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William Morris design for "Trellis" wallpaper, 1862

The Arts and Crafts movement was an international movement in the decorative and fine arts that flourished in Europe and North America between 1880 and 1910,<ref name=triggs>{{#invoke:citation/CS1|citation |CitationClass=book }}</ref> emerging in Japan in the 1920s. It stood for traditional craftsmanship using simple forms and it often used medieval, romantic or folk styles of decoration. It advocated economic and social reform and has been said to be essentially anti-industrial.<ref name="king"/><ref>Moses N. Ikiugu and Elizabeth A. Ciaravino, Psychosocial Conceptual Practice models in Occupational Therapy</ref><ref>{{#invoke:citation/CS1|citation |CitationClass=web }}</ref> Its influence was felt in Europe until it was displaced by Modernism in the 1930s<ref name="grove"/> and continued among craft makers, designers and town planners long afterwards.<ref name=maccarthy2014/>

The term was first used by T. J. Cobden-Sanderson at a meeting of the Arts and Crafts Exhibition Society in 1887.<ref name=crawford>Alan Crawford, C. R. Ashbee: Architect, Designer & Romantic Socialist, Yale University Press, 2005. ISBN 0300109393</ref> although the principles and style on which it was based had been developing in England for at least twenty years. It was inspired by the writings of the architect Augustus Pugin (1812–1852), the writer John Ruskin (1819–1900) and the artist William Morris (1834–1896).<ref name=triggs/>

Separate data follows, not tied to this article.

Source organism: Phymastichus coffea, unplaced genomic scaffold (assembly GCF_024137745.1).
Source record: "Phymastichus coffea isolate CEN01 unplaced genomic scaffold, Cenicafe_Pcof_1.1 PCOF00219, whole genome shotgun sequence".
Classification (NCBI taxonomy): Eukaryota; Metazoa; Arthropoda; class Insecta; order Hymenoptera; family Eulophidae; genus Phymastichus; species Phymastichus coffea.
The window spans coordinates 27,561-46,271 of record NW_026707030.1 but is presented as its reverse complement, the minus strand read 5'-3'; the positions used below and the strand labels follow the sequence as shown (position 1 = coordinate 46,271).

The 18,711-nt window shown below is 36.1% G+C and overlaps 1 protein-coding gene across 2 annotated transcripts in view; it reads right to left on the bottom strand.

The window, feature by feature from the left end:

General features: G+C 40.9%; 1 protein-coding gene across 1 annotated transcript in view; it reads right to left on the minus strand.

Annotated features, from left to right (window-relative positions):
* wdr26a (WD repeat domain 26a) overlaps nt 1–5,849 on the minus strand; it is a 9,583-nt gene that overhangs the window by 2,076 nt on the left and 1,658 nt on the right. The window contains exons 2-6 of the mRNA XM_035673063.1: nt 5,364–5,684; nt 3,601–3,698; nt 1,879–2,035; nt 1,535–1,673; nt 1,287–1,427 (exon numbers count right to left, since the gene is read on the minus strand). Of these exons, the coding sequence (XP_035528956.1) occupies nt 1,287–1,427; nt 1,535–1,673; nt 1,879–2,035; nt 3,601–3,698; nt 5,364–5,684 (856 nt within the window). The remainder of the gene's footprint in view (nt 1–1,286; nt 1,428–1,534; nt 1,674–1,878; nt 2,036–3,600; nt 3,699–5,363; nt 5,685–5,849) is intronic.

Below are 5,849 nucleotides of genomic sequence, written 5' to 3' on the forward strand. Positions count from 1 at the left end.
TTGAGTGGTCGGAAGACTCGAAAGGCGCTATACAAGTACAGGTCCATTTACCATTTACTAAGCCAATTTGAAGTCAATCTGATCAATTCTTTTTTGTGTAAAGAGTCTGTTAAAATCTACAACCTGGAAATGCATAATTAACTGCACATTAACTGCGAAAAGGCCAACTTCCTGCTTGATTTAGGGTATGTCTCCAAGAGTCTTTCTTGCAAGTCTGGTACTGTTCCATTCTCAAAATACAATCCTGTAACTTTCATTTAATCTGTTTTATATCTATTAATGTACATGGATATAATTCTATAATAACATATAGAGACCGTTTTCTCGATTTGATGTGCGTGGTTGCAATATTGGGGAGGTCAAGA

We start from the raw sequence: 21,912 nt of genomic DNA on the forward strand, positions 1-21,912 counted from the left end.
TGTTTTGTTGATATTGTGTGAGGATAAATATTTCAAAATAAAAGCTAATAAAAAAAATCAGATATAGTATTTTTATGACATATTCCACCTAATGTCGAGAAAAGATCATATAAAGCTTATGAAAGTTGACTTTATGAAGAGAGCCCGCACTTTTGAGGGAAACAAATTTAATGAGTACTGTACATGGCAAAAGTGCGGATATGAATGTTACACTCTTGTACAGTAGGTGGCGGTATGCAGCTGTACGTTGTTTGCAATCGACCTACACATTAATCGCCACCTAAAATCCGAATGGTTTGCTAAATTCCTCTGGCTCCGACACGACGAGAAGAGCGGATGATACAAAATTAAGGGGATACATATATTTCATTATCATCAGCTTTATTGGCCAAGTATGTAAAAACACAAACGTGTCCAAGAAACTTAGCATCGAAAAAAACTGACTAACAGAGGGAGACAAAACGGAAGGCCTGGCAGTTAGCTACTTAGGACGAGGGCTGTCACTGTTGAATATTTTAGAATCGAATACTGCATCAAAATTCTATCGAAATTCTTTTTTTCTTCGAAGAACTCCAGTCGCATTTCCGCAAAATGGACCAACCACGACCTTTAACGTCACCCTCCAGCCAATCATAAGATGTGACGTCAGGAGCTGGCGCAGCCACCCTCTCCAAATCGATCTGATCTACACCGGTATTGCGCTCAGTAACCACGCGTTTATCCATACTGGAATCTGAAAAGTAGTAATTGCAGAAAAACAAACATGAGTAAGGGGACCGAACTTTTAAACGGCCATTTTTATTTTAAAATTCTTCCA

The movement developed earliest and most fully in the British Isles<ref name="grove">{{#invoke:citation/CS1|citation |CitationClass=book }}</ref> and spread across the British Empire and to the rest of Europe and North America.<ref>Wendy Kaplan and Alan Crawford, The Arts & Crafts Movement in Europe & America: Design for the Modern World, Los Angeles County Museum of Art</ref> It was largely a reaction against the perceived impoverished state of the decorative arts at the time and the conditions in which they were produced.<ref name="king">Brenda M. King, Silk and Empire</ref>


Arts and Crafts movement sections
Intro  Social and design principles  Furnishings and decoration gallery  Origins  Development  Outside the United Kingdom  Architecture  Garden design  Art education  Leading practitioners  See also  References  Bibliography and further reading  External links  

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